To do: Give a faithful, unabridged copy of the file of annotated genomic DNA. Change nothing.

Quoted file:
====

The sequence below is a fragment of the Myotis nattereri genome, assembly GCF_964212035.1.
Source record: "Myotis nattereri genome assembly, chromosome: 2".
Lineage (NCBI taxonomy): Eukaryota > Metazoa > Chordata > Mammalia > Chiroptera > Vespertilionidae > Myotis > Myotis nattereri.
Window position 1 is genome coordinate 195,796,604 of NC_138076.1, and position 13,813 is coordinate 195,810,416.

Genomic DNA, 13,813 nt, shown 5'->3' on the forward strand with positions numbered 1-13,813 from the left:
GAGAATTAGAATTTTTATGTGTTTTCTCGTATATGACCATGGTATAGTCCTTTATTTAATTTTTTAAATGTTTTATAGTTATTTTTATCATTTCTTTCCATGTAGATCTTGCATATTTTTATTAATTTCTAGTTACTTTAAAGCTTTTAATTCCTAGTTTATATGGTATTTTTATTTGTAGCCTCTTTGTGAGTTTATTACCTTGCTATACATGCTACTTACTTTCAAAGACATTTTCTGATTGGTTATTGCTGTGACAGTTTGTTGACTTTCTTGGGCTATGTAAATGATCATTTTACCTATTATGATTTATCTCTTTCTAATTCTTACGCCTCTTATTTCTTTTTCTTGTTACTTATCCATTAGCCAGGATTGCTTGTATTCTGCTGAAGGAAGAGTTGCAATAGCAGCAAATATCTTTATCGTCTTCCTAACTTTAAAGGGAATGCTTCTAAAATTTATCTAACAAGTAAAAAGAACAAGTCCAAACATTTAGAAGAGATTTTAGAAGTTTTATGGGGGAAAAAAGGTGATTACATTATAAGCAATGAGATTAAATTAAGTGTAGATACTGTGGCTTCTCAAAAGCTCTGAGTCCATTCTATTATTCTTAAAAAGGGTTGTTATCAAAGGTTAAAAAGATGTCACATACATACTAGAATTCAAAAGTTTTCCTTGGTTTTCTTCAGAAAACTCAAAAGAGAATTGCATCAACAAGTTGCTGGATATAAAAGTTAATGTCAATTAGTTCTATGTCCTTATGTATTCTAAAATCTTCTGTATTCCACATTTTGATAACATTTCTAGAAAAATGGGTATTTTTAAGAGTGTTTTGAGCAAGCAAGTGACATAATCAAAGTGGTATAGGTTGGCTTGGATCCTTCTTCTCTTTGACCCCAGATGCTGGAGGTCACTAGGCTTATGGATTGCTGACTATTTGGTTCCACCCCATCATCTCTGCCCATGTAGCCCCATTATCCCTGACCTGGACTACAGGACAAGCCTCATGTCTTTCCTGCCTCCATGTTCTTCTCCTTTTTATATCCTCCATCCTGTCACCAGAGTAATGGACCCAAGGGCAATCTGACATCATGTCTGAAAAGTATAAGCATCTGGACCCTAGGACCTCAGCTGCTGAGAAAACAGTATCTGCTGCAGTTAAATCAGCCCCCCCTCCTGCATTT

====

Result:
The sequence below is a fragment of the Myotis nattereri genome, assembly GCF_964212035.1.
Source record: "Myotis nattereri genome assembly, chromosome: 2".
Lineage (NCBI taxonomy): Eukaryota > Metazoa > Chordata > Mammalia > Chiroptera > Vespertilionidae > Myotis > Myotis nattereri.
Window position 1 is genome coordinate 195,796,604 of NC_138076.1, and position 13,813 is coordinate 195,810,416.

Genomic DNA, 13,813 nt, shown 5'->3' on the forward strand with positions numbered 1-13,813 from the left:
GAGAATTAGAATTTTTATGTGTTTTCTCGTATATGACCATGGTATAGTCCTTTATTTAATTTTTTAAATGTTTTATAGTTATTTTTATCATTTCTTTCCATGTAGATCTTGCATATTTTTATTAATTTCTAGTTACTTTAAAGCTTTTAATTCCTAGTTTATATGGTATTTTTATTTGTAGCCTCTTTGTGAGTTTATTACCTTGCTATACATGCTACTTACTTTCAAAGACATTTTCTGATTGGTTATTGCTGTGACAGTTTGTTGACTTTCTTGGGCTATGTAAATGATCATTTTACCTATTATGATTTATCTCTTTCTAATTCTTACGCCTCTTATTTCTTTTTCTTGTTACTTATCCATTAGCCAGGATTGCTTGTATTCTGCTGAAGGAAGAGTTGCAATAGCAGCAAATATCTTTATCGTCTTCCTAACTTTAAAGGGAATGCTTCTAAAATTTATCTAACAAGTAAAAAGAACAAGTCCAAACATTTAGAAGAGATTTTAGAAGTTTTATGGGGGAAAAAAGGTGATTACATTATAAGCAATGAGATTAAATTAAGTGTAGATACTGTGGCTTCTCAAAAGCTCTGAGTCCATTCTATTATTCTTAAAAAGGGTTGTTATCAAAGGTTAAAAAGATGTCACATACATACTAGAATTCAAAAGTTTTCCTTGGTTTTCTTCAGAAAACTCAAAAGAGAATTGCATCAACAAGTTGCTGGATATAAAAGTTAATGTCAATTAGTTCTATGTCCTTATGTATTCTAAAATCTTCTGTATTCCACATTTTGATAACATTTCTAGAAAAATGGGTATTTTTAAGAGTGTTTTGAGCAAGCAAGTGACATAATCAAAGTGGTATAGGTTGGCTTGGATCCTTCTTCTCTTTGACCCCAGATGCTGGAGGTCACTAGGCTTATGGATTGCTGACTATTTGGTTCCACCCCATCATCTCTGCCCATGTAGCCCCATTATCCCTGACCTGGACTACAGGACAAGCCTCATGTCTTTCCTGCCTCCATGTTCTTCTCCTTTTTATATCCTCCATCCTGTCACCAGAGTAATGGACCCAAGGGCAATCTGACATCATGTCTGAAAAGTATAAGCATCTGGACCCTAGGACCTCAGCTGCTGAGAAAACAGTATCTGCTGCAGTTAAATCAGCCCCCCCTCCTGCATTT